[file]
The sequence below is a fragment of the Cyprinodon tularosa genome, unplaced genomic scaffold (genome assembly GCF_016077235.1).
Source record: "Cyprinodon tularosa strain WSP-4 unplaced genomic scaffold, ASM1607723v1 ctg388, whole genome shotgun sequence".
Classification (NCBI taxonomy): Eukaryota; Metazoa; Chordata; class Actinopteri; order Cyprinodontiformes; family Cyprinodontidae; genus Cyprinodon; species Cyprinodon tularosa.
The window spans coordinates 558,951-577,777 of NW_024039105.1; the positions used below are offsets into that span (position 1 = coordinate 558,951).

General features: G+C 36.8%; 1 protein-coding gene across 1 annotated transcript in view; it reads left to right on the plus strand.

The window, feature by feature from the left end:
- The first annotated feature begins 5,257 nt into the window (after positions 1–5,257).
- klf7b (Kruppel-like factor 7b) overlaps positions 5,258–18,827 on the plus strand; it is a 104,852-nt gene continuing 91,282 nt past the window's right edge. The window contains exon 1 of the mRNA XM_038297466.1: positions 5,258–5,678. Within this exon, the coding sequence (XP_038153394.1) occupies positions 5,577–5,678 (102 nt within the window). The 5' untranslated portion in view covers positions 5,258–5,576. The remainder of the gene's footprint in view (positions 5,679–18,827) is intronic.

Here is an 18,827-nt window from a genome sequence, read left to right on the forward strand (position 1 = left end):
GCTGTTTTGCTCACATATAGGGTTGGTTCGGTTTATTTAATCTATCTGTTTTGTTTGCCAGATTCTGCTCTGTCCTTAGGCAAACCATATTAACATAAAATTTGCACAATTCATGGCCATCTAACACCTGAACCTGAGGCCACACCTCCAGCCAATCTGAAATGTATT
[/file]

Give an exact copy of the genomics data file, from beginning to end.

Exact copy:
The sequence below is a fragment of the Cyprinodon tularosa genome, unplaced genomic scaffold (genome assembly GCF_016077235.1).
Source record: "Cyprinodon tularosa strain WSP-4 unplaced genomic scaffold, ASM1607723v1 ctg388, whole genome shotgun sequence".
Classification (NCBI taxonomy): Eukaryota; Metazoa; Chordata; class Actinopteri; order Cyprinodontiformes; family Cyprinodontidae; genus Cyprinodon; species Cyprinodon tularosa.
The window spans coordinates 558,951-577,777 of NW_024039105.1; the positions used below are offsets into that span (position 1 = coordinate 558,951).

General features: G+C 36.8%; 1 protein-coding gene across 1 annotated transcript in view; it reads left to right on the plus strand.

The window, feature by feature from the left end:
- The first annotated feature begins 5,257 nt into the window (after positions 1–5,257).
- klf7b (Kruppel-like factor 7b) overlaps positions 5,258–18,827 on the plus strand; it is a 104,852-nt gene continuing 91,282 nt past the window's right edge. The window contains exon 1 of the mRNA XM_038297466.1: positions 5,258–5,678. Within this exon, the coding sequence (XP_038153394.1) occupies positions 5,577–5,678 (102 nt within the window). The 5' untranslated portion in view covers positions 5,258–5,576. The remainder of the gene's footprint in view (positions 5,679–18,827) is intronic.

Here is an 18,827-nt window from a genome sequence, read left to right on the forward strand (position 1 = left end):
GCTGTTTTGCTCACATATAGGGTTGGTTCGGTTTATTTAATCTATCTGTTTTGTTTGCCAGATTCTGCTCTGTCCTTAGGCAAACCATATTAACATAAAATTTGCACAATTCATGGCCATCTAACACCTGAACCTGAGGCCACACCTCCAGCCAATCTGAAATGTATT